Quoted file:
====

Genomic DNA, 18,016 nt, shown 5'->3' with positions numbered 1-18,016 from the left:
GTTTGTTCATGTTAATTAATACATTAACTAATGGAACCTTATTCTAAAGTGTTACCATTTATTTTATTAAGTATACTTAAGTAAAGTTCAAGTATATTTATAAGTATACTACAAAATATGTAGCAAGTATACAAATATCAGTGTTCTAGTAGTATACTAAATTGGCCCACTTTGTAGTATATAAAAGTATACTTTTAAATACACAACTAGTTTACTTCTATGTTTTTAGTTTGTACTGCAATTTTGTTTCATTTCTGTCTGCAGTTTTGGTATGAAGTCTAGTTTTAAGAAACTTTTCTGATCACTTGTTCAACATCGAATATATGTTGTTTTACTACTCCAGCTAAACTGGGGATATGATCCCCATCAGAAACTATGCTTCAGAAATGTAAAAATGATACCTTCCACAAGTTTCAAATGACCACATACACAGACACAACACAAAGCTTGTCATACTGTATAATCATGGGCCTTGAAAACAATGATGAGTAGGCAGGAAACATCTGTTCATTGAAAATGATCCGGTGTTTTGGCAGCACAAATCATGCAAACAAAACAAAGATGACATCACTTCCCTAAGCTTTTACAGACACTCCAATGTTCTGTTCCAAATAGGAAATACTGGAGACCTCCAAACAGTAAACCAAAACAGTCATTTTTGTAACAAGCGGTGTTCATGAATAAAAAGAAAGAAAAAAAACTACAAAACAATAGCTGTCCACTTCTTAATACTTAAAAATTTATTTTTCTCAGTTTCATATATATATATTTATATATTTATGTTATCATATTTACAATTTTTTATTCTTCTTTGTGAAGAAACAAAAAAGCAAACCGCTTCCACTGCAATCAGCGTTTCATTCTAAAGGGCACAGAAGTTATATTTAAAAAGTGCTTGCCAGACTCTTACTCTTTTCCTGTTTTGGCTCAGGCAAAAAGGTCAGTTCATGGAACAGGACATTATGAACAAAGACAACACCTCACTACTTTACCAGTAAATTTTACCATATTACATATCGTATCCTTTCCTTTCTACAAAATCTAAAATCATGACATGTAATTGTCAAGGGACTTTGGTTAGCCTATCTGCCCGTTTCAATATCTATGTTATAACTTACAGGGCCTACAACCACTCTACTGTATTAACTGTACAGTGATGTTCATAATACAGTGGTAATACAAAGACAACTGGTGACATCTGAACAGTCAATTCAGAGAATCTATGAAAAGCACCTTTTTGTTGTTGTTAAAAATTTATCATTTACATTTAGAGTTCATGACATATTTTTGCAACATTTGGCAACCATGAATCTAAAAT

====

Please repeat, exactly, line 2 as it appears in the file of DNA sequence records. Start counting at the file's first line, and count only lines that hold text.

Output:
GTTTGTTCATGTTAATTAATACATTAACTAATGGAACCTTATTCTAAAGTGTTACCATTTATTTTATTAAGTATACTTAAGTAAAGTTCAAGTATATTTATAAGTATACTACAAAATATGTAGCAAGTATACAAATATCAGTGTTCTAGTAGTATACTAAATTGGCCCACTTTGTAGTATATAAAAGTATACTTTTAAATACACAACTAGTTTACTTCTATGTTTTTAGTTTGTACTGCAATTTTGTTTCATTTCTGTCTGCAGTTTTGGTATGAAGTCTAGTTTTAAGAAACTTTTCTGATCACTTGTTCAACATCGAATATATGTTGTTTTACTACTCCAGCTAAACTGGGGATATGATCCCCATCAGAAACTATGCTTCAGAAATGTAAAAATGATACCTTCCACAAGTTTCAAATGACCACATACACAGACACAACACAAAGCTTGTCATACTGTATAATCATGGGCCTTGAAAACAATGATGAGTAGGCAGGAAACATCTGTTCATTGAAAATGATCCGGTGTTTTGGCAGCACAAATCATGCAAACAAAACAAAGATGACATCACTTCCCTAAGCTTTTACAGACACTCCAATGTTCTGTTCCAAATAGGAAATACTGGAGACCTCCAAACAGTAAACCAAAACAGTCATTTTTGTAACAAGCGGTGTTCATGAATAAAAAGAAAGAAAAAAAACTACAAAACAATAGCTGTCCACTTCTTAATACTTAAAAATTTATTTTTCTCAGTTTCATATATATATATTTATATATTTATGTTATCATATTTACAATTTTTTATTCTTCTTTGTGAAGAAACAAAAAAGCAAACCGCTTCCACTGCAATCAGCGTTTCATTCTAAAGGGCACAGAAGTTATATTTAAAAAGTGCTTGCCAGACTCTTACTCTTTTCCTGTTTTGGCTCAGGCAAAAAGGTCAGTTCATGGAACAGGACATTATGAACAAAGACAACACCTCACTACTTTACCAGTAAATTTTACCATATTACATATCGTATCCTTTCCTTTCTACAAAATCTAAAATCATGACATGTAATTGTCAAGGGACTTTGGTTAGCCTATCTGCCCGTTTCAATATCTATGTTATAACTTACAGGGCCTACAACCACTCTACTGTATTAACTGTACAGTGATGTTCATAATACAGTGGTAATACAAAGACAACTGGTGACATCTGAACAGTCAATTCAGAGAATCTATGAAAAGCACCTTTTTGTTGTTGTTAAAAATTTATCATTTACATTTAGAGTTCATGACATATTTTTGCAACATTTGGCAACCATGAATCTAAAAT